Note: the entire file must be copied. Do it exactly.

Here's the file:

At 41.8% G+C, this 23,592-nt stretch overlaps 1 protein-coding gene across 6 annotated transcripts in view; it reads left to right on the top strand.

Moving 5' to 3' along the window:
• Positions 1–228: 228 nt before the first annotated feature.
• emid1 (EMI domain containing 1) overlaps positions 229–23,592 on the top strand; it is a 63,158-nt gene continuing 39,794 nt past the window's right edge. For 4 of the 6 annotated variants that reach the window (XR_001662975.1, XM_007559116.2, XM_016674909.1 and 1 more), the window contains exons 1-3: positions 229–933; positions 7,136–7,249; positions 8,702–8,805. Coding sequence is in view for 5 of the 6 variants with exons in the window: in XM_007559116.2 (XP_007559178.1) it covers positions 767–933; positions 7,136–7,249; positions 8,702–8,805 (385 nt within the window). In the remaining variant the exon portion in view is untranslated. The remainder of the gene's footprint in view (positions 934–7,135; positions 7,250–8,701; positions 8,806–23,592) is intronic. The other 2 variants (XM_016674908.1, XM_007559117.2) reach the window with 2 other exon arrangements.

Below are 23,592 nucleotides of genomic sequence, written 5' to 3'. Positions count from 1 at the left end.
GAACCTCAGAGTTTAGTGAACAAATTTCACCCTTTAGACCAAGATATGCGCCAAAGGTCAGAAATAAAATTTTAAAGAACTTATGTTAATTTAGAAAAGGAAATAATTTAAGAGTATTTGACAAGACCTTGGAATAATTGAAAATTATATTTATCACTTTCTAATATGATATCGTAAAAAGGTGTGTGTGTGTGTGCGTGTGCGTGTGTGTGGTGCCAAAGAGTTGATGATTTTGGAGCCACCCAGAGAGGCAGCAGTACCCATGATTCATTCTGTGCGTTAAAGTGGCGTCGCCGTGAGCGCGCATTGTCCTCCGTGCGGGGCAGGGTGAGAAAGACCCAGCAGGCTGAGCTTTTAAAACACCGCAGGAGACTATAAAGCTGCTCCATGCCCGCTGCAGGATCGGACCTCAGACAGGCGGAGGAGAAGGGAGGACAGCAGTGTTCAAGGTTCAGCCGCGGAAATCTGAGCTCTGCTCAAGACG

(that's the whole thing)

At 41.8% G+C, this 23,592-nt stretch overlaps 1 protein-coding gene across 6 annotated transcripts in view; it reads left to right on the top strand.

Moving 5' to 3' along the window:
• Positions 1–228: 228 nt before the first annotated feature.
• emid1 (EMI domain containing 1) overlaps positions 229–23,592 on the top strand; it is a 63,158-nt gene continuing 39,794 nt past the window's right edge. For 4 of the 6 annotated variants that reach the window (XR_001662975.1, XM_007559116.2, XM_016674909.1 and 1 more), the window contains exons 1-3: positions 229–933; positions 7,136–7,249; positions 8,702–8,805. Coding sequence is in view for 5 of the 6 variants with exons in the window: in XM_007559116.2 (XP_007559178.1) it covers positions 767–933; positions 7,136–7,249; positions 8,702–8,805 (385 nt within the window). In the remaining variant the exon portion in view is untranslated. The remainder of the gene's footprint in view (positions 934–7,135; positions 7,250–8,701; positions 8,806–23,592) is intronic. The other 2 variants (XM_016674908.1, XM_007559117.2) reach the window with 2 other exon arrangements.

Below are 23,592 nucleotides of genomic sequence, written 5' to 3'. Positions count from 1 at the left end.
GAACCTCAGAGTTTAGTGAACAAATTTCACCCTTTAGACCAAGATATGCGCCAAAGGTCAGAAATAAAATTTTAAAGAACTTATGTTAATTTAGAAAAGGAAATAATTTAAGAGTATTTGACAAGACCTTGGAATAATTGAAAATTATATTTATCACTTTCTAATATGATATCGTAAAAAGGTGTGTGTGTGTGTGCGTGTGCGTGTGTGTGGTGCCAAAGAGTTGATGATTTTGGAGCCACCCAGAGAGGCAGCAGTACCCATGATTCATTCTGTGCGTTAAAGTGGCGTCGCCGTGAGCGCGCATTGTCCTCCGTGCGGGGCAGGGTGAGAAAGACCCAGCAGGCTGAGCTTTTAAAACACCGCAGGAGACTATAAAGCTGCTCCATGCCCGCTGCAGGATCGGACCTCAGACAGGCGGAGGAGAAGGGAGGACAGCAGTGTTCAAGGTTCAGCCGCGGAAATCTGAGCTCTGCTCAAGACG